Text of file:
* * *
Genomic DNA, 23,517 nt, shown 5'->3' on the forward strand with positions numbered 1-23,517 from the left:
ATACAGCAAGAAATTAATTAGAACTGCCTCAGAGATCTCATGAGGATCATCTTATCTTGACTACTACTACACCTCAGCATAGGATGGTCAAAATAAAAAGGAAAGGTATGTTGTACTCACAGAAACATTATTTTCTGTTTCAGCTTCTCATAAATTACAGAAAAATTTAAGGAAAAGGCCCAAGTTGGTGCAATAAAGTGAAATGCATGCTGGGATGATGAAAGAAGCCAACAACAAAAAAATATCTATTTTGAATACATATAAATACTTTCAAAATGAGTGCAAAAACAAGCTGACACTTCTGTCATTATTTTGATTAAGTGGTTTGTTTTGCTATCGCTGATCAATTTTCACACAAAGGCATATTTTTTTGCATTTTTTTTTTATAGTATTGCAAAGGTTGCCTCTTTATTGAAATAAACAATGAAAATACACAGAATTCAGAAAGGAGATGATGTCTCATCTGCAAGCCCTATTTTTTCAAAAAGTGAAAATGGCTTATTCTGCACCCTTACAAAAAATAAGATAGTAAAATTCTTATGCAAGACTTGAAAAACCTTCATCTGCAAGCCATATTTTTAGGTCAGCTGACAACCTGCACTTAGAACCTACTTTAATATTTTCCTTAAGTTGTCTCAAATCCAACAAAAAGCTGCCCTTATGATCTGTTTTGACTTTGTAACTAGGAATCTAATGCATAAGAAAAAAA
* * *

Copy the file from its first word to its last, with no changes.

Genomic DNA, 23,517 nt, shown 5'->3' on the forward strand with positions numbered 1-23,517 from the left:
ATACAGCAAGAAATTAATTAGAACTGCCTCAGAGATCTCATGAGGATCATCTTATCTTGACTACTACTACACCTCAGCATAGGATGGTCAAAATAAAAAGGAAAGGTATGTTGTACTCACAGAAACATTATTTTCTGTTTCAGCTTCTCATAAATTACAGAAAAATTTAAGGAAAAGGCCCAAGTTGGTGCAATAAAGTGAAATGCATGCTGGGATGATGAAAGAAGCCAACAACAAAAAAATATCTATTTTGAATACATATAAATACTTTCAAAATGAGTGCAAAAACAAGCTGACACTTCTGTCATTATTTTGATTAAGTGGTTTGTTTTGCTATCGCTGATCAATTTTCACACAAAGGCATATTTTTTTGCATTTTTTTTTTATAGTATTGCAAAGGTTGCCTCTTTATTGAAATAAACAATGAAAATACACAGAATTCAGAAAGGAGATGATGTCTCATCTGCAAGCCCTATTTTTTCAAAAAGTGAAAATGGCTTATTCTGCACCCTTACAAAAAATAAGATAGTAAAATTCTTATGCAAGACTTGAAAAACCTTCATCTGCAAGCCATATTTTTAGGTCAGCTGACAACCTGCACTTAGAACCTACTTTAATATTTTCCTTAAGTTGTCTCAAATCCAACAAAAAGCTGCCCTTATGATCTGTTTTGACTTTGTAACTAGGAATCTAATGCATAAGAAAAAAA